We exploit a volcanic “experiment” to study the costs and benefits of geographic mobility. In our experiment, a third of the houses in a town were covered by lava. People living in these houses were much more likely to move away permanently. For the dependents in a household (children), our estimates suggest that being induced to move by the “lava shock” dramatically raised lifetime earnings and education. While large, these estimates come with a substantial amount of statistical uncertainty. The benefits of moving were very unequally distributed across generations: the household heads (parents) were made slightly worse off by the shock. These results suggest large barriers to moving for the children, which imply that labor does not flow to locations where it earns the highest returns. The large gains from moving for the young are surprising in light of the fact that the town affected by our volcanic experiment was (and is) a relatively high income town. We interpret our findings as evidence of the importance of comparative advantage: the gains to moving may be very large for those badly matched to the location they happened to be born in, even if differences in average income are small.

Economic Journal, 2021, Vol. 131, Issue 636, p. 1742-1771

with Martin FlodénMatilda Kilström, and Roine Vestman 

Publisher's version | ManuscriptSlides | Online Appendix  | Replication package     

We examine the effect of monetary policy on household spending when households are indebted and interest rates on outstanding loans are linked to short-term interest rates. Using administrative data on balance sheets and consumption expenditure of Swedish households, we reveal the cash-flow transmission channel of monetary policy. On average, indebted households reduce consumption spending by an additional 0.23–0.55 percentage points in response to a one-percentage-point increase in the policy rate, relative to a household with no debt. We show that these responses are driven by households that have some or a large share of their debt in contracts where interest rates vary with short-term interest rates, such as adjustable-rate mortgages (ARMs), which implies that monetary policy shocks are quickly passed through to interest expenses.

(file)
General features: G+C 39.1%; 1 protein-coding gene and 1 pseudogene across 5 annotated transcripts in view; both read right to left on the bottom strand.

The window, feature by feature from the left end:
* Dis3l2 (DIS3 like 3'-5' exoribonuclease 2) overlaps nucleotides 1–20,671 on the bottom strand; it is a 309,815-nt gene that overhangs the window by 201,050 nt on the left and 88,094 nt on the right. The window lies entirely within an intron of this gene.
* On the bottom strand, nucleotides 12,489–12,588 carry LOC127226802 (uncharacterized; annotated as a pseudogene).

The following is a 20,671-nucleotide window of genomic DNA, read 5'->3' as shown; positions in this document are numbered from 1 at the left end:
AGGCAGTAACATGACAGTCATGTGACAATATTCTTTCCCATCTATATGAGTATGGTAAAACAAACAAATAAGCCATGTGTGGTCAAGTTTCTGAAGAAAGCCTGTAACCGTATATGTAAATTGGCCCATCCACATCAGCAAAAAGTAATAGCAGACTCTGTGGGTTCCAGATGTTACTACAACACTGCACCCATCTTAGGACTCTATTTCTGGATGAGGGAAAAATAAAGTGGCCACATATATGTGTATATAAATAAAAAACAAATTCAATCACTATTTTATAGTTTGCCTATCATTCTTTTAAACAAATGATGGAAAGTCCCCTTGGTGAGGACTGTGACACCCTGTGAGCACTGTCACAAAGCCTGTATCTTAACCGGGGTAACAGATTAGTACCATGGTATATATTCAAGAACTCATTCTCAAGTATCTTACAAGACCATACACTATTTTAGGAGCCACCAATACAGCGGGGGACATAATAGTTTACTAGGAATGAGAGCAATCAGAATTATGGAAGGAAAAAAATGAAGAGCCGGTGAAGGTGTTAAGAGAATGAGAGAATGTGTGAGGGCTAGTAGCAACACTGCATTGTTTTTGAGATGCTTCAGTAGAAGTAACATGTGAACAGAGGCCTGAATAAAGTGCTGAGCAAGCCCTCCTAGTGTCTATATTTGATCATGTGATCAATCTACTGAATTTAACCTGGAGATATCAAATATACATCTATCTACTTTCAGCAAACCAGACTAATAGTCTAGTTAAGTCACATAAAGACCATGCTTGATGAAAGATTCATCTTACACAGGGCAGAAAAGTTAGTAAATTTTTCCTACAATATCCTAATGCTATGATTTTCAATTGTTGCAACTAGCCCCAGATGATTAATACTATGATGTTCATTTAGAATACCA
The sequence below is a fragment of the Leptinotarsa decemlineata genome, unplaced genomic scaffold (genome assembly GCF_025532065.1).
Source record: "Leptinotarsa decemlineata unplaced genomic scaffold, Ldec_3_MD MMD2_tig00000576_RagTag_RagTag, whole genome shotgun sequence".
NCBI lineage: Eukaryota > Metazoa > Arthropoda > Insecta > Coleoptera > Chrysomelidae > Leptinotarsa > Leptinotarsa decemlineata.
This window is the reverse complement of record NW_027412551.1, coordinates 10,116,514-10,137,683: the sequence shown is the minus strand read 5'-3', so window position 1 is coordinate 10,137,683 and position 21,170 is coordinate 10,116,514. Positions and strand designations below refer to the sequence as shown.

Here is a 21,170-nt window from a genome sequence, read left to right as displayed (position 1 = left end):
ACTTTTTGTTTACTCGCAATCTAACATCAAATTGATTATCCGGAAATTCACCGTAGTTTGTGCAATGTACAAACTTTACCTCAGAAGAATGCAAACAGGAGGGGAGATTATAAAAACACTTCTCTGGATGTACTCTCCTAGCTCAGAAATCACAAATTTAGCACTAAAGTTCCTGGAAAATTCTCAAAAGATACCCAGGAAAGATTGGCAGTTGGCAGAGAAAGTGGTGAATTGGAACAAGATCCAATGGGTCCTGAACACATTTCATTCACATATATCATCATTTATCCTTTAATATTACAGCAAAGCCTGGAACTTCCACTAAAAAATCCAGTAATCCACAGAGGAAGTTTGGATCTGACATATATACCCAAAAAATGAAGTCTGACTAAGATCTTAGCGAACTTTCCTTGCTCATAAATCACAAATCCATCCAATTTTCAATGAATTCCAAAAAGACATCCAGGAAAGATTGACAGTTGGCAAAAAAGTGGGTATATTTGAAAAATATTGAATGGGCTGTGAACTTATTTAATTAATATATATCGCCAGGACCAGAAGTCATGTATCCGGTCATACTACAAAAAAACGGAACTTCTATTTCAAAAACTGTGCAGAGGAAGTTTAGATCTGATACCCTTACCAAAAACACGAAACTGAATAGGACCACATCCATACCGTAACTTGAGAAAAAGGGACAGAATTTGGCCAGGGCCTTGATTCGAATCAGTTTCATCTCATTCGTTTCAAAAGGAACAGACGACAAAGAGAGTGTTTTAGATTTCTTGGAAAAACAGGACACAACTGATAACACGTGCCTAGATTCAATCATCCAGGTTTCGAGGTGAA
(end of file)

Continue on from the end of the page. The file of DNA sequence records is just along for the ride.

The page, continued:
Journal of Monetary Economics, 2016. Vol. 78, , Issue 2, p. 50-66

with Rannveig Sigurdardottir

Publisher's Version | Online Appendix 

Media coverage: 

Administrative data on monthly wages in Iceland during 1998–2010 provide new insight into nominal wage rigidity. Unlike the data used in previous work, ours have a higher frequency, minimal measurement error, and a long sample including a period of substantial macroeconomic instability. We find that the monthly frequency of nominal wage changes is 13 percent. Although nominal wage cuts are rare, their frequency rises following a large macroeconomic shock. Timing of wage changes is both time-dependent and state-dependent: we find evidence of synchronization of adjustment and contracts of fixed duration, but also that inflation and unemployment over the wage spell affect the timing of adjustment.

Institute for International Economic Studies, Monograph Series, Vol. 101, 2019. Stockholm University 


Research in Progress

Real Wage Persistence and Job Displacement in Recessions

Do tight labor market conditions have persistent effect on real wages and, if so, are higher wages associated with higher risk of layoff in recessions? This paper provides new answers to these two important questions. Using employer-employee data on wages and employment in Iceland prior to and during the Great Recession, I find that labor market conditions at the beginning and during employment spells have persistent effects on real wages. Furthermore, I find that this downward real wage rigidity has allocative consequences for employment. Workers that were hired at times of favorable labor market conditions and thus have higher wages face significantly higher probability of job loss in recessions. These results indicate that higher entry-level wages reflect cyclicality and downward persistence of rents rather than differences in human capital accumulation or match quality.

Policy Papers and Working Papers Not Intended for Publication

QMM: A Quarterly Macroeconomic Model of the Icelandic Economy

Central Bank of Iceland, Working Paper No. 71, December 2015 (with Ásgeir Daníelsson, Bjarni G. Einarsson, Magnús F. Gudmundsson, Svava J. Haraldsdóttir, Thórarinn G. Pétursson, Signý Sigmundardóttir, and Rósa Sveinsdóttir).

How "Natural" is the Natural Rate? Unemployment Hysteresis in Iceland

Central Bank of Iceland, Working Paper No. 64, July 2013 (with Bjarni Geir Einarsson).

Unemployment Dynamics and Cyclical Fluctuations in the Icelandic Labour Market

Central Bank of Iceland, Working Paper No. 56, December 2011.